For the most part, I would say that those that advocate that accessibility is more than just about people with disabilities are well-intentioned people that would do the right thing when faced with a scenario where people with disabilities would be disadvantaged. As much as I generally have faith in the human race to do the right thing, my experiences tell me that it would be foolish to rely on it. Good intentions are good intentions, but have the unfortunate side-effect of diluting the message of what web accessibility is really about. I encounter people on a daily basis that want to avoid addressing accessibility issues, sometimes for reasons that I do not understand, but usually under the name of marketing.
Personally, I don’t care if someone’s definition of accessibility means that web content must be available to people with purple shoes, although I wouldn’t publicly support that definition. If people with purple shoes are considered more important than those with disabilities, then I would object to that definition. My opinion is that accessibility is about ensuring that people with disabilities do not encounter barriers through things that they cannot readily change. As developers, we all understand the importance of universality to reach and serve the widest possible audience; that is our goal — a goal that I fully support, and whilst accessibility is an important part of reaching that goal, accessibility is by far the most important aspect of universality.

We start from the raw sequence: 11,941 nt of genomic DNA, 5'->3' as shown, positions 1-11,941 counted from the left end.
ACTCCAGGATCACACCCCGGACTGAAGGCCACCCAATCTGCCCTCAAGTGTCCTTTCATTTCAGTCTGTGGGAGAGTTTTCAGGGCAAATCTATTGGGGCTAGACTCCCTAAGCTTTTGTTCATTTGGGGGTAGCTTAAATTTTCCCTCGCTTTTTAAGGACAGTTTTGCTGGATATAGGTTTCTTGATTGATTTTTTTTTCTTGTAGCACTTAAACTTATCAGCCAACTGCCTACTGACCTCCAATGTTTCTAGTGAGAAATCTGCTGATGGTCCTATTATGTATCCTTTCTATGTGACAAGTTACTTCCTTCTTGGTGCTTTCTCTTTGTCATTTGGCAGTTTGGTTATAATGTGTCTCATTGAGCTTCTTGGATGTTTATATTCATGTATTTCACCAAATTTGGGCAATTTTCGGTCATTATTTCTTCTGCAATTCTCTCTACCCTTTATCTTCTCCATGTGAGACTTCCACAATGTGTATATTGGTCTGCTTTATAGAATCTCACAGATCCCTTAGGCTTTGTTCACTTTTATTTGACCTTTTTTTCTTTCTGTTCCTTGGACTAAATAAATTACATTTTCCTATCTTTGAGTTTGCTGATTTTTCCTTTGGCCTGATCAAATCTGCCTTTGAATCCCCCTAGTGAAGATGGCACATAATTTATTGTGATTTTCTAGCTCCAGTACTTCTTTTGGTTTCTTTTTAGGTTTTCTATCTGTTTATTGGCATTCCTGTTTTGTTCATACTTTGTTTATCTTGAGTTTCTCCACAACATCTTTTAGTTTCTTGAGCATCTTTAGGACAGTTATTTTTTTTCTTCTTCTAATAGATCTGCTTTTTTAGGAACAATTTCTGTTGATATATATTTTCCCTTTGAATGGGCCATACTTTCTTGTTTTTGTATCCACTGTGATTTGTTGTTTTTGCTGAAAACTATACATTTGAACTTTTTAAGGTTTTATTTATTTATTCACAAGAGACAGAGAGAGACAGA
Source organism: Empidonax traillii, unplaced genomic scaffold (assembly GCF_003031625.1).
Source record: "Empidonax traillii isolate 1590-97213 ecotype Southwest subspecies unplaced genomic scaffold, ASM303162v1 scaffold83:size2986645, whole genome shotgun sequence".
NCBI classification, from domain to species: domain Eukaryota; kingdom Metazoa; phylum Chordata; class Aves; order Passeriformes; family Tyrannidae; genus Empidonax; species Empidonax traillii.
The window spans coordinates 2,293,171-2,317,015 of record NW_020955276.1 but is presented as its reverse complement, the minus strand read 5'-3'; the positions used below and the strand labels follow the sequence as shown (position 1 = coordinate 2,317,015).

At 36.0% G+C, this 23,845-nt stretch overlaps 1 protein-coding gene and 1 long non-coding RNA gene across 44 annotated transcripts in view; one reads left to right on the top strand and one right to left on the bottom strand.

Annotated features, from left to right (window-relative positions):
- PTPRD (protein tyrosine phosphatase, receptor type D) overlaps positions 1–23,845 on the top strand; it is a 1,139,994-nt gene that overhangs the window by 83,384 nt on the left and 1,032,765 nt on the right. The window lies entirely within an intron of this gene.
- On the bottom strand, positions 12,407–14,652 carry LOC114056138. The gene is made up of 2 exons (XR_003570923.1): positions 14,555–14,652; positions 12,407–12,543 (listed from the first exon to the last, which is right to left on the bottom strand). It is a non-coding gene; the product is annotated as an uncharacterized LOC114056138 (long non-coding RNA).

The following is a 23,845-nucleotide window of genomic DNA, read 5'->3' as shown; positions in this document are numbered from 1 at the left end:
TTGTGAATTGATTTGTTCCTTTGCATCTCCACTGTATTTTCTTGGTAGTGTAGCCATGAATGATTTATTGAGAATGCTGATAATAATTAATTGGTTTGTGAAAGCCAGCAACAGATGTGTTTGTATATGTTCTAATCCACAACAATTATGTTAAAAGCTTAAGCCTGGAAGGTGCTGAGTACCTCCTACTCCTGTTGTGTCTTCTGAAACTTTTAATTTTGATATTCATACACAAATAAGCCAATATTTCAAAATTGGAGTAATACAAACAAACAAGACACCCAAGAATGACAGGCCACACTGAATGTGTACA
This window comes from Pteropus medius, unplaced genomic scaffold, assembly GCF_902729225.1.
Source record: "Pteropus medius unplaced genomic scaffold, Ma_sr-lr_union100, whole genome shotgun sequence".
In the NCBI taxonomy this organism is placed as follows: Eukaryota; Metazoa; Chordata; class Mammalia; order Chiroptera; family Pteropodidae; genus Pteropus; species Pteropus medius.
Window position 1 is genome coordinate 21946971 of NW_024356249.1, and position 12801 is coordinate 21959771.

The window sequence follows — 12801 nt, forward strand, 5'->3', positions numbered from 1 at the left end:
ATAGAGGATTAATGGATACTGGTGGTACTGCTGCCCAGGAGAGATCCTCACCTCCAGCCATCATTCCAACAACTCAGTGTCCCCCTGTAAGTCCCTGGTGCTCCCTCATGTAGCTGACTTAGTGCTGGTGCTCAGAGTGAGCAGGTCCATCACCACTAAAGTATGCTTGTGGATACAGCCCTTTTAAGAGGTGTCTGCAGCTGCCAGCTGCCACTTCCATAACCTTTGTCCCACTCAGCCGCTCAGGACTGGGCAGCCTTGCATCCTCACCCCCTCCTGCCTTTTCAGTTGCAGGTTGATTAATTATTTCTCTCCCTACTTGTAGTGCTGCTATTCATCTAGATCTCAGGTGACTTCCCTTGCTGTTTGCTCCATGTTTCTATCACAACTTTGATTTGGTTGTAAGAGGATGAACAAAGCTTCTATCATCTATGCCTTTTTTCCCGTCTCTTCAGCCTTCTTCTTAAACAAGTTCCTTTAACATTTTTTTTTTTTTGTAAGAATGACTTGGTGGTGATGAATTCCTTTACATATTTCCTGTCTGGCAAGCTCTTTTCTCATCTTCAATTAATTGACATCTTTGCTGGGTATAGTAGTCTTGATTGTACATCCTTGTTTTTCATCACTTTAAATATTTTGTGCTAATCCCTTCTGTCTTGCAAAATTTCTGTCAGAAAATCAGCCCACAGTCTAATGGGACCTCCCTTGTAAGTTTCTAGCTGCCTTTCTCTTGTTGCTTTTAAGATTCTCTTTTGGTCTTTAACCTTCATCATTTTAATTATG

There isn’t a summary. That is hopefully the end of the story. If the war rages on it is because you allow it to or want it to. The rest is up to you as was mentioned in the scope of this article.